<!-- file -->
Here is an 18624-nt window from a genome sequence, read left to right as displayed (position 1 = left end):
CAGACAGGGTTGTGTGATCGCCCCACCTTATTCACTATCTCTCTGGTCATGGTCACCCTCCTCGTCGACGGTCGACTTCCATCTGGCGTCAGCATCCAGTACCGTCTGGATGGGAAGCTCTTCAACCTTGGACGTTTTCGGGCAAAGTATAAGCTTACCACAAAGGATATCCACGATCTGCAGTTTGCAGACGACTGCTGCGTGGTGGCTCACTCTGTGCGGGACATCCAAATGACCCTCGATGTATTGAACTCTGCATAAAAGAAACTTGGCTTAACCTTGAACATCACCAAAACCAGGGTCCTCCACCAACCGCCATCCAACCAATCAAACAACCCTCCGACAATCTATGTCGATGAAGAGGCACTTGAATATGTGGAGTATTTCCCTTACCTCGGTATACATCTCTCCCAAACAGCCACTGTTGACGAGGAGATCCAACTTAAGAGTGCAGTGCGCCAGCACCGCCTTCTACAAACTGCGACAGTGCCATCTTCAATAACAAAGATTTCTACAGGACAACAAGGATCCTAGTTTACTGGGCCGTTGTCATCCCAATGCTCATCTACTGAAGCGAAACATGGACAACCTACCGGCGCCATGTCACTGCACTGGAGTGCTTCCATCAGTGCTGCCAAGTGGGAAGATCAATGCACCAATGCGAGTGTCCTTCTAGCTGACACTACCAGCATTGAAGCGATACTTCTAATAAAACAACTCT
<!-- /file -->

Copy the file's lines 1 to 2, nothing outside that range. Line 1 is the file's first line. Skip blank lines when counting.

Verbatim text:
Here is an 18624-nt window from a genome sequence, read left to right as displayed (position 1 = left end):
CAGACAGGGTTGTGTGATCGCCCCACCTTATTCACTATCTCTCTGGTCATGGTCACCCTCCTCGTCGACGGTCGACTTCCATCTGGCGTCAGCATCCAGTACCGTCTGGATGGGAAGCTCTTCAACCTTGGACGTTTTCGGGCAAAGTATAAGCTTACCACAAAGGATATCCACGATCTGCAGTTTGCAGACGACTGCTGCGTGGTGGCTCACTCTGTGCGGGACATCCAAATGACCCTCGATGTATTGAACTCTGCATAAAAGAAACTTGGCTTAACCTTGAACATCACCAAAACCAGGGTCCTCCACCAACCGCCATCCAACCAATCAAACAACCCTCCGACAATCTATGTCGATGAAGAGGCACTTGAATATGTGGAGTATTTCCCTTACCTCGGTATACATCTCTCCCAAACAGCCACTGTTGACGAGGAGATCCAACTTAAGAGTGCAGTGCGCCAGCACCGCCTTCTACAAACTGCGACAGTGCCATCTTCAATAACAAAGATTTCTACAGGACAACAAGGATCCTAGTTTACTGGGCCGTTGTCATCCCAATGCTCATCTACTGAAGCGAAACATGGACAACCTACCGGCGCCATGTCACTGCACTGGAGTGCTTCCATCAGTGCTGCCAAGTGGGAAGATCAATGCACCAATGCGAGTGTCCTTCTAGCTGACACTACCAGCATTGAAGCGATACTTCTAATAAAACAACTCT